I leave you to draw the parallels
From Jenny Diski, some reflections from 2011:
Why, since I’m living the dream with 17 books published, and a 25 year career as a writer, do I not feel fulfilled? All I wanted was to ‘be a writer’ when I grew up. I am. However, nothing about writing and being published has fulfilled me, justified me, or made me feel better about myself — but then I never thought that writing was supposed to make me feel better about myself. The satisfaction you get is ten minutes in the bath feeling relief that a manuscript is finished and sent away, and then it’s all anxiety about what didn’t work in the last one and whether you can make the next one more like the book you really wanted to write.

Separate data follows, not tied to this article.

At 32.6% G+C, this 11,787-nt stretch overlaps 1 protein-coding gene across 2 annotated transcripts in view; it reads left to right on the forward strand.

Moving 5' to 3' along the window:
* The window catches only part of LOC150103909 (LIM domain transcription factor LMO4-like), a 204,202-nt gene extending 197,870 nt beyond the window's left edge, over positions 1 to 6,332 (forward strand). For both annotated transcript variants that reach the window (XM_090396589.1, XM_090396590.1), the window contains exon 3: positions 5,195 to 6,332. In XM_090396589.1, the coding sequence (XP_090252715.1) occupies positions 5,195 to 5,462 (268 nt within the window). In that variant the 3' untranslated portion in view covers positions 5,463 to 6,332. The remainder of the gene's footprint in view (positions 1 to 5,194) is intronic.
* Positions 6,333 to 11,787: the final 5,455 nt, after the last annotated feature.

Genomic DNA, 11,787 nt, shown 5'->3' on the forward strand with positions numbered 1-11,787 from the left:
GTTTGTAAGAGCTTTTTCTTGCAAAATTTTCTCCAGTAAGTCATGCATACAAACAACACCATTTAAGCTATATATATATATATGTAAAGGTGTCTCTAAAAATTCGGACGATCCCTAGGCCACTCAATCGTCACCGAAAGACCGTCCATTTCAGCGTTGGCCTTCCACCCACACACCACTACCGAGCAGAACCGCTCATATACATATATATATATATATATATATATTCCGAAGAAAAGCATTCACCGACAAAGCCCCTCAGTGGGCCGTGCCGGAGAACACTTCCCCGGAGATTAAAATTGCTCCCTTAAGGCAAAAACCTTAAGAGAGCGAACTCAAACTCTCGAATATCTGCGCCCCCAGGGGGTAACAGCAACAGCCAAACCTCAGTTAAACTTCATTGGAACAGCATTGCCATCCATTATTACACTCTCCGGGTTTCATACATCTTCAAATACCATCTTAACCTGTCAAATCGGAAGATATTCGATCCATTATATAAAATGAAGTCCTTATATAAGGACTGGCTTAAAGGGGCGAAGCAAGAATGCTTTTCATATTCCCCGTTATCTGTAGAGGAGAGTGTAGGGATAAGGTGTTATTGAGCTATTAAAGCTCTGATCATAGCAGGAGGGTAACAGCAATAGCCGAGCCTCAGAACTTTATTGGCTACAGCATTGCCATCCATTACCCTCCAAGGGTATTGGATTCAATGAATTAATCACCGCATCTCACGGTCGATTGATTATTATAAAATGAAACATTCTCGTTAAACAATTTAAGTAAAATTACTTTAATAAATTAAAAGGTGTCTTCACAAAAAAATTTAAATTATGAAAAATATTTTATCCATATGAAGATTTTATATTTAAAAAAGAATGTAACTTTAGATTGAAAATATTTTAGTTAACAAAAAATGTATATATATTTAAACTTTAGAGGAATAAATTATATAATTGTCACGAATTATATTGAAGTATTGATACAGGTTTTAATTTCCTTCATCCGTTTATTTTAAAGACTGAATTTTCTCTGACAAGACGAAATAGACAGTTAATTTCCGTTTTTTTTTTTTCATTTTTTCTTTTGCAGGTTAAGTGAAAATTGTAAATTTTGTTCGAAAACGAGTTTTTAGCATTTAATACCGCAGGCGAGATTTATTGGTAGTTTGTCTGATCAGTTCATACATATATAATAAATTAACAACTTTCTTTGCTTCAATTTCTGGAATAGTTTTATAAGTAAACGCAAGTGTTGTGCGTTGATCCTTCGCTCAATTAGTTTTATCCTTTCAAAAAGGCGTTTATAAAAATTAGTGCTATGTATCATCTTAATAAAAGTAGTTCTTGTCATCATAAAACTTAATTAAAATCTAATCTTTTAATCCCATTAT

My daydream of writing comes from a time (the 1950s and 60s) when angst was in fashion, when writing was angelic and crazy… It was a vocation, the writer was the monk, the nun, who devoted themselves to the written word, to extracting some sort of special insight about existence from the combining of discrete letters of the alphabet. It was a dogged quest that was conducted by keeping as still and alone as possible. Something to live and die for. Both at the same time, always. And that was the writer I wanted to be. It is, as any modern publisher will tell you (and has told me), a hopelessly sentimental view of the literary world. But I did know people who lived that sort of life, who were published in spite of selling only a few copies, because their publishers were excited about what they did. They didn’t make much or even any money, and they weren’t mobbed in the streets. They didn’t, unless they were poets, go about doing readings or book signings. They didn’t figure which genres they should write according to market demands. They didn’t attend focus groups (as novelists have done recently) of ‘ordinary readers’ set up by publishers to ask chapter by chapter how they were doing and what should be altered. They just wrote and worried.